· In the forementioned discourse, which our Saviour made to · 6. the men of Nazareth, he mentions Sarepta, a city of Sidon, or Of Sar within the jurisdiction of the Sidonians. It is called in the Old Testament Zorephath, 1 Kings xvii. 9. and in all probability it is, as Mr. Maundrel observes, the fame now called Sarphan, distant about three hours travel from Sidon towards Tyre. The forementioned writer tells us, that the place shewn for this city consists at present only of a few houses on the tops of the mountains within about half a mile of the sea. But it is more probable the principal part of the city stood below, in the space between the hills and the sea, there being ruins still to be seen in that place of a considerable extent. Our Lord having made a miraculous escape from his towns.

or capere

7. men of Nazareth, took his leave of their city, and came and maum. dwelt at Capernaum, the description of which therefore I have reserved to this place. It is not once mentioned in the Old Testament, either under this name or any other, whence it may be concluded, that it was not then in being. It is therefore not improbable that it was one of the towns built by the Jews at their return from the Babylonish captivity, upon the fea-coast, that is, on the coast of the sea of Galilee, in the borders of Zabulon and Nephtalim, and consequently towards the upper part of the forementioned sea-coast. It took its name, without doubt, from an adjoining spring of great repute for its crystalline flowing waters, this fountain or spring being, as Josephus informs us, called by the natives Capernaum. And as the excellency of this fountain was, in all probability, one inducement to the building of the town in the place where it stood; so there seems to have been another motive - M3



PAR T. for making choice of that situation, namely, the conveniency 1. of it for a wafting-place from Galilee to the other side of the

"sea. For this seems to be alluded to by the prophet Isaiah

in that prophecy, which was fulfilled by our Saviour's dwel. ling at Capernaum, and which runs thus, as cited by St. Matthew, chap. iv. ver. 15, 16. The land of Zabulon and the land of Nephtalim, by the way of the sea beyond Jordan, Galilee of the Gentiles, &c. Now this expression, by the way of the sea beyond Fordan, is, I think, to be understood as denoting thus much; that as the Gospel fhould be preached chiefly within the lands of Zabulon and Nephtalim in general; fo more particularly at the city or town, whence was or should be the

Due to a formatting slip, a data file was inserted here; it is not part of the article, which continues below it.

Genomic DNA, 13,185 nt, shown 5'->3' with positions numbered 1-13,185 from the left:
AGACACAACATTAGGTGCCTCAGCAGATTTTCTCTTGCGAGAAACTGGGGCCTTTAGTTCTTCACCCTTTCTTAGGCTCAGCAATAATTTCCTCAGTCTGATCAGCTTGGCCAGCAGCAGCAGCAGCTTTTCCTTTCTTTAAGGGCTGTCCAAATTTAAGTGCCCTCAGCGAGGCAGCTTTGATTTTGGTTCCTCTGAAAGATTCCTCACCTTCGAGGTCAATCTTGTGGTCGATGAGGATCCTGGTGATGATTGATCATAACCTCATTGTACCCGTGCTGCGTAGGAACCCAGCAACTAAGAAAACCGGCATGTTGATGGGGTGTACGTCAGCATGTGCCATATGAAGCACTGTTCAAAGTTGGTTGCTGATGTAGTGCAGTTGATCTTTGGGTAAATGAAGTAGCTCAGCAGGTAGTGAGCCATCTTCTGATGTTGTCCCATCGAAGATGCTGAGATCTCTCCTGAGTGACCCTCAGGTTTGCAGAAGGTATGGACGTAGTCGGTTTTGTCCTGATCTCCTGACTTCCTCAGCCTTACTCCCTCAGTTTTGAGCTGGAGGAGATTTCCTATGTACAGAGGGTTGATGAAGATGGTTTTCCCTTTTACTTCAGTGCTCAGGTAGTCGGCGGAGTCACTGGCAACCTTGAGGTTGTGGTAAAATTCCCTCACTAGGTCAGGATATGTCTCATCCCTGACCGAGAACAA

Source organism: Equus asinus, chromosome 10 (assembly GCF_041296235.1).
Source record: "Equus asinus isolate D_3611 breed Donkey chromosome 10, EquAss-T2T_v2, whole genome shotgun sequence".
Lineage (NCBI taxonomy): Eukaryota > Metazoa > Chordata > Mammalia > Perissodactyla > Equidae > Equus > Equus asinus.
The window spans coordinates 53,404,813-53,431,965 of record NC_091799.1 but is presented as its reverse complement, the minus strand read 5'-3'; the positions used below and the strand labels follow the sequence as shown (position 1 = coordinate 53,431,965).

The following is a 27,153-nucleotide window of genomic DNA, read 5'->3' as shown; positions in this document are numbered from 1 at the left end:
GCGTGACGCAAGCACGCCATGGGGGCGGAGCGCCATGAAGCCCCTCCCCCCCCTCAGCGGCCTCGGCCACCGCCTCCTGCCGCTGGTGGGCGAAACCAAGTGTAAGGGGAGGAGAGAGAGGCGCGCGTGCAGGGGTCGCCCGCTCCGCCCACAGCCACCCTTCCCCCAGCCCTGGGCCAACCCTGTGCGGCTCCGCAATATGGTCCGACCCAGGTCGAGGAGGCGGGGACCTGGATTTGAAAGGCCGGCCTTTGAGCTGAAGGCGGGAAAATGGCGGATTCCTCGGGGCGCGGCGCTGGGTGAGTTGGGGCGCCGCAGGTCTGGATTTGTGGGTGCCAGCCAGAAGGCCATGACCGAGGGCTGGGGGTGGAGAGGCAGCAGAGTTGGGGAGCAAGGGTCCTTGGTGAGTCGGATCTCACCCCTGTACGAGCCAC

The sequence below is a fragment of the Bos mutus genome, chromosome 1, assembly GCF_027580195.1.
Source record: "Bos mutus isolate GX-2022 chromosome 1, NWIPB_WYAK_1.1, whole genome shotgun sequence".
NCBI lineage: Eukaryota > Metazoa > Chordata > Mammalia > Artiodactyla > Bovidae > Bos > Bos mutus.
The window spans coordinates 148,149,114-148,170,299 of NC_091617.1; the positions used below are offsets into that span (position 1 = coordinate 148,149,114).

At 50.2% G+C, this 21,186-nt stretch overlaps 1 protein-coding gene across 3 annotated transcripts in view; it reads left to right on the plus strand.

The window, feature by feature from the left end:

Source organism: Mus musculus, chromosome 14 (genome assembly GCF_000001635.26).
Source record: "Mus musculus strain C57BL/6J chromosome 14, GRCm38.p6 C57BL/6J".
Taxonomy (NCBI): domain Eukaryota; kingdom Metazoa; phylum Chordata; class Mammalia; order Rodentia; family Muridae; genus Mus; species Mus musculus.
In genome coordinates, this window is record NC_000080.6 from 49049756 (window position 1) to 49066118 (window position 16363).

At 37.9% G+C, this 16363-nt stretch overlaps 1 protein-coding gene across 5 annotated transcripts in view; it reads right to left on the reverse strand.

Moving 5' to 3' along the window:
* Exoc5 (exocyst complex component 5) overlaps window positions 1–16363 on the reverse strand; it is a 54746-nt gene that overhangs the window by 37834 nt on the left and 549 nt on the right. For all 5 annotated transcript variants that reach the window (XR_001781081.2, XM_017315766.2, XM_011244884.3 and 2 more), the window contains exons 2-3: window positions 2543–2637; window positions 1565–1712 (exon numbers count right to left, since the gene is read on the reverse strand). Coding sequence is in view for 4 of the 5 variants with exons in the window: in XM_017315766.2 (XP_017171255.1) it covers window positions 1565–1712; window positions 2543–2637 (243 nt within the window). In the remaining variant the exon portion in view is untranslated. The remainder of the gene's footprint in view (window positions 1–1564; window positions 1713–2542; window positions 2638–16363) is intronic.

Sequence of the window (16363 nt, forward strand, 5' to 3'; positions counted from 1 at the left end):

way by sea from Galilee to the country lying beyond Jordan. Galilee of As to the other expression, Galilee of the Gentiles, this norththe Gentiles, why to

**ern part of Galilee was so termed, either because it was very

populous, or else because it was inhabited by many Gentiles as well as Jews. It remains only to observe, that on account of the signal honour done by our Lord to Capernaum, in making choice of it for his dwelling-place, it is said by our Lord himself to be exalted unto heaven: but on account of its not making a right use of this fignal favour, it drew from our Lord that severe woe denounced against it, namely, that it should be brought down to bell, &c. Matt. xi. 23. Which woe is fully verified, it being quite fallen from that grandeur it had in the times of the New Testament, and so decayed as, long fince, to consist but of fix poor fishermen's cottages, and perhaps now wholly desolate.

Having described Capernaum, it will be proper to adjoin Of the sea of

here a description of the sea of Galilee on which it stood, therwise and of which therefore there is frequent mention in the Gofcalled the Sea of Tibe- pels, either under the same or else different names. For it is rias, and the to be known that the sea of Galilee is the same with the sea lake of Gen

of Tiberias, and the lake of Gennefareth. As it was called the sea of Galilee from the province of Galilee in general, so it was called the sea of Tiberias, from a town of that name standing on its western shore ; and it was called the lake of Gennesareth, from that particular tract of Galilee